Idris Ali, who teaches history at a government college, has launched an unconventional school to spread the light of education among dropout students in the coastal areas of Satkhira.
The School of Humanity has no specific classroom. Classes take place every Friday from 3pm to 5pm in an abandoned shed at Patakhali Bazar in Shyamnagar upazila. It has created a buzz in the area.
Tasfirul Islam, a seven-year-old son of Sarafat Hossain, is a regular student of the school.
Sarafat, a tea seller at Patakhali Bazar, became crippled after falling off a tree.
He said, "We are poor. Our son went to a local primary school until class-II. After I became crippled, my son had to drop out."
"I enrolled my son in the School of Humanity two months ago," Sarafat said adding that the boy now helps him at the tea shop.
At least 30 dropout students like Tasfirul attend classes at the school.
Idris Ali, a lecturer at the Satkhira Government College, runs the school from social and humanitarian responsibility.
He said, "The poor children of the coastal areas are deprived of education for many reasons. They grow up amidst an adverse environment. They had dropped out of the mainstream educational institutes due to family and economic constraints."
"Our aim is to educate the dropout students and send them back to mainstream schools. We give basic education to those who have little hope of continuing their study."
The school has four advisers – Ataur Rahman, chairman of Padmapukur Union Parishad; Yasin Ali, English teacher of Patakhali Madrasa; GM Mahmudunnabi, teacher of a local primary school; and Abdullah Al Masud, an expatriate living in Malaysia.
Besides giving them directives on running the school, the advisers provide financial help.
The school imparts education through different entertaining activities. It shows students age-appropriate educational videos and grabs their attention.
There are also some interactive learning programmes for creating basic ideas about mathematics among the students through different games and riddles.
They encourage students to study through songs, comics and acting. The school also inspires students to read short stories with pictorials besides showing them videos and cartoons.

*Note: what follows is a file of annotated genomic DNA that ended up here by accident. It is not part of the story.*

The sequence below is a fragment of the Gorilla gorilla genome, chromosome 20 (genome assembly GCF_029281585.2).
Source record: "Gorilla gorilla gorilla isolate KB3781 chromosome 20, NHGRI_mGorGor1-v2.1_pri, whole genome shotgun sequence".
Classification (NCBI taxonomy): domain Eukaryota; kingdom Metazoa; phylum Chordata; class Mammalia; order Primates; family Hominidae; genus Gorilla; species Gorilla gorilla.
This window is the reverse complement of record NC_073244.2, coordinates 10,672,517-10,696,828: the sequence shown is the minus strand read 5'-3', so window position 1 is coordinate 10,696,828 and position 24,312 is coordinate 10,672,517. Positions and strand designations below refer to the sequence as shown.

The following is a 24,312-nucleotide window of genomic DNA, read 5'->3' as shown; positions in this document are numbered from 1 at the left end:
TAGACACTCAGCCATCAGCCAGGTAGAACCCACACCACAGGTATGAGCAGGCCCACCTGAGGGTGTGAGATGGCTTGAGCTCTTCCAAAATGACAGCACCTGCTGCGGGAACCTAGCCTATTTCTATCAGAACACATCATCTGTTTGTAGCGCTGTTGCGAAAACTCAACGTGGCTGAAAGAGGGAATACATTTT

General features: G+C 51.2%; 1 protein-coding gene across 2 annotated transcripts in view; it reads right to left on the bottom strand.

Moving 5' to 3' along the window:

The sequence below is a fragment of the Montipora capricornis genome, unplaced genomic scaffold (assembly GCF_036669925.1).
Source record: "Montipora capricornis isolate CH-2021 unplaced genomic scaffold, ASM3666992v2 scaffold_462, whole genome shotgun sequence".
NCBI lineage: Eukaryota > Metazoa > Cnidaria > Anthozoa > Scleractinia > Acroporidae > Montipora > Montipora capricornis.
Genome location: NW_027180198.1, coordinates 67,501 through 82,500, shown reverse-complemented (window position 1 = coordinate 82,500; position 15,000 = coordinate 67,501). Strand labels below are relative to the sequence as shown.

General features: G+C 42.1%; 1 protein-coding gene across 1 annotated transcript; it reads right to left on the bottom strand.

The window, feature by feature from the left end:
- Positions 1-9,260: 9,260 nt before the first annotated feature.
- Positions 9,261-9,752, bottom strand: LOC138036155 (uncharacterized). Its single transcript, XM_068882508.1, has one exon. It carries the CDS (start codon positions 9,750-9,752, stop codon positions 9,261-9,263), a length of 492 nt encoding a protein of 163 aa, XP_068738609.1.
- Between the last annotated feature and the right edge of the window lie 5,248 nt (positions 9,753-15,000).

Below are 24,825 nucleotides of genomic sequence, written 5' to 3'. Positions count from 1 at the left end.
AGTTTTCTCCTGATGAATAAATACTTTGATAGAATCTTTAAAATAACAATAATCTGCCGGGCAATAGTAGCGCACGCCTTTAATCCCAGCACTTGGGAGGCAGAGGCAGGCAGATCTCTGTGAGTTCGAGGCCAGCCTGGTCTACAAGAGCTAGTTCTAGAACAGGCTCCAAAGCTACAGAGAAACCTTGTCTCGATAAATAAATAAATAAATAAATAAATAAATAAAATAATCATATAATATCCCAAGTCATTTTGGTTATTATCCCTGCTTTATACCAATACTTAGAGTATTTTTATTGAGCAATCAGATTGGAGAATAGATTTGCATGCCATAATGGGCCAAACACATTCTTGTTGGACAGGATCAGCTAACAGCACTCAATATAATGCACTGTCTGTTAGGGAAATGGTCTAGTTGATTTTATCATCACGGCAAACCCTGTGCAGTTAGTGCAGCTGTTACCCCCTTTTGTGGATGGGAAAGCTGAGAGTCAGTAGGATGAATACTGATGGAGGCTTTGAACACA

They also reward students and give food after classes through a game or knowledge related competition for 10 minutes. This is how the school inspires dropout students to resume their study.
Idris Ali, talking about the aim of the school, said, "We follow an alternative approach to educate the underprivileged and dropout students. Our aim is to create an interest among students in education and send them back to mainstream schools. Also, we aim to engage them in awareness-building programmes on protection of the Sundarbans and climate change-related issues."
"We want to change the life of dropout students in the coastal areas through these activities."
Ataur Rahman, an adviser to the school, said the people in the coastal belts have lost everything to natural disasters and most of them are poor and underprivileged.
"Due to poverty, they cannot send their children to school. Hence, the children get engaged in work from childhood for earning a livelihood."
He said, "The School of Humanity gives opportunity to dropout students to start schooling afresh. Now 30 students attend the school and the number may rise."
It is a matter of regret that the local authorities were unaware of the great initiative until this correspondent communicated with the Shyamnagar upazila nirbahi officer for his comment.
M Kamruzzaman said, "We did not have any information about the school. We have learned about it for the first time."
"The initiative is really appreciable. The upazila administration will enquire about the school and then evaluate if there is any chance to help the school by the government."